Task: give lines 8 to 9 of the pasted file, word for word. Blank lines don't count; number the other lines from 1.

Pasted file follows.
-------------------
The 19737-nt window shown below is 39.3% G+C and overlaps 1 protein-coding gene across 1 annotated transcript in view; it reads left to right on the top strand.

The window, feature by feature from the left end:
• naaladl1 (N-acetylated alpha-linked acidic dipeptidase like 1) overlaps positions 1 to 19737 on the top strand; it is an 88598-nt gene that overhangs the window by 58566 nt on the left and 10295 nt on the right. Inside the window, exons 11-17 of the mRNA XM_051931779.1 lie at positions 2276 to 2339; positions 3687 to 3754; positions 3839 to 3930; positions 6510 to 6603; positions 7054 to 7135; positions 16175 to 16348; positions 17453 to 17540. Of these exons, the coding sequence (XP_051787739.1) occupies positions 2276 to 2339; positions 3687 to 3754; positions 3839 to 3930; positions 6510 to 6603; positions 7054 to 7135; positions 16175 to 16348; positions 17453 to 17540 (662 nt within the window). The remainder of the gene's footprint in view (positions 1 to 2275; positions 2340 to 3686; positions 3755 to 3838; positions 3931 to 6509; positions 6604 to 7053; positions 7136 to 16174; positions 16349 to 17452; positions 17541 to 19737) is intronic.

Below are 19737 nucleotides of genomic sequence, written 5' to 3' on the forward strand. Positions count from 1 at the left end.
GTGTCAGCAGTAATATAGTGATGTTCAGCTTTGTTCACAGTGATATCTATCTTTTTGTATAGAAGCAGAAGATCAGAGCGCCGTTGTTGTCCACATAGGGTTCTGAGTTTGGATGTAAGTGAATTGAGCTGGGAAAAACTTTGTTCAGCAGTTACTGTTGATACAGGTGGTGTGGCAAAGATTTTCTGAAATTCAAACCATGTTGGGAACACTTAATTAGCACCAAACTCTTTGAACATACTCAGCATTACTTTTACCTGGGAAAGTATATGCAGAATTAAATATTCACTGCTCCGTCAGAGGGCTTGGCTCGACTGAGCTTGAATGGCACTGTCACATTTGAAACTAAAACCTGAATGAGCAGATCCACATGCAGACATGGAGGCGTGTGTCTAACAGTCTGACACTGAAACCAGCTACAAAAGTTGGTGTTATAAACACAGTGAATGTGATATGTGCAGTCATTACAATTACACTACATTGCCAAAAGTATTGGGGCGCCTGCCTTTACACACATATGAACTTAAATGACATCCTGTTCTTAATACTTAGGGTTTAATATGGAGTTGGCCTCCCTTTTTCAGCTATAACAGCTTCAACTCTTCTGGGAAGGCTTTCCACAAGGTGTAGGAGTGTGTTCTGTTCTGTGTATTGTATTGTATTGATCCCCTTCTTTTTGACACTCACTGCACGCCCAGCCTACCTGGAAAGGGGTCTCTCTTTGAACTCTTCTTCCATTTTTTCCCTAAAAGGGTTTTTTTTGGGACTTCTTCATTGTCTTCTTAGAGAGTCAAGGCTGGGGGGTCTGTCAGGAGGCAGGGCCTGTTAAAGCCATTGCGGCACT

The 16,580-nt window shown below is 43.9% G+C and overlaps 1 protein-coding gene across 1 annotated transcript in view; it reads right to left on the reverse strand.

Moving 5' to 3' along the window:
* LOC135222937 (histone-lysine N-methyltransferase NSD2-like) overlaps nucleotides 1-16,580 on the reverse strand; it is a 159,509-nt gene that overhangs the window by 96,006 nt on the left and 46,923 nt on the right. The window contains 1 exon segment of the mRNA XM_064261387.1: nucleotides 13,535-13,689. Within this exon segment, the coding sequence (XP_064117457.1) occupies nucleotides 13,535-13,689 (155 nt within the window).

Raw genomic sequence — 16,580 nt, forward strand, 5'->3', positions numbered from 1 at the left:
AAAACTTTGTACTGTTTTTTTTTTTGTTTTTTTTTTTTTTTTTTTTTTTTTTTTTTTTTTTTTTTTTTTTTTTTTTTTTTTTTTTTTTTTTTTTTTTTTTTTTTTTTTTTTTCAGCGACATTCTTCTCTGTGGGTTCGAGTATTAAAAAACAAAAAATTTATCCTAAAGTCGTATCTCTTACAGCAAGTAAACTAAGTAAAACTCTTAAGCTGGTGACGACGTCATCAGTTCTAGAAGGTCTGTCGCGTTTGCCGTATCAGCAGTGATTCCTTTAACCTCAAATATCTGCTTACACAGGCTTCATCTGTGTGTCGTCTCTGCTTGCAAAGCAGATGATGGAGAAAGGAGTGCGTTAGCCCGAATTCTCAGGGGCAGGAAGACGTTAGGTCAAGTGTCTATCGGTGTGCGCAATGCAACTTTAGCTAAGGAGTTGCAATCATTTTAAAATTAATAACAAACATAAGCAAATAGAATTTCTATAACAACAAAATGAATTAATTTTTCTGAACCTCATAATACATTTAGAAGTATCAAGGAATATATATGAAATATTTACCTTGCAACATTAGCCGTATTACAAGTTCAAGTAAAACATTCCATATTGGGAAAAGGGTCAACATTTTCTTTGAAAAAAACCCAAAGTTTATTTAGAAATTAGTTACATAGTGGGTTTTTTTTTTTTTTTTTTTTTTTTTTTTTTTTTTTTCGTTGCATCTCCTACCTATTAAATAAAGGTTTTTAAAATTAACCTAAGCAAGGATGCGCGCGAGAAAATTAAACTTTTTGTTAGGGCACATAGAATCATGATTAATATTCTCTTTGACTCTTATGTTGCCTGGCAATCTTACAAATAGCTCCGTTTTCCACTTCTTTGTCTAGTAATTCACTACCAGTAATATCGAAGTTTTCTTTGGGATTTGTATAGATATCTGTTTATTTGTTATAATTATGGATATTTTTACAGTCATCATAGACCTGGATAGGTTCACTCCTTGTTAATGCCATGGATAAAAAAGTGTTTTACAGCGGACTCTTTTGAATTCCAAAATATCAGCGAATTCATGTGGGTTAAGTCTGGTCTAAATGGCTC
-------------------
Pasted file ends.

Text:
* LOC135222937 (histone-lysine N-methyltransferase NSD2-like) overlaps nucleotides 1-16,580 on the reverse strand; it is a 159,509-nt gene that overhangs the window by 96,006 nt on the left and 46,923 nt on the right. The window contains 1 exon segment of the mRNA XM_064261387.1: nucleotides 13,535-13,689. Within this exon segment, the coding sequence (XP_064117457.1) occupies nucleotides 13,535-13,689 (155 nt within the window).

Raw genomic sequence — 16,580 nt, forward strand, 5'->3', positions numbered from 1 at the left: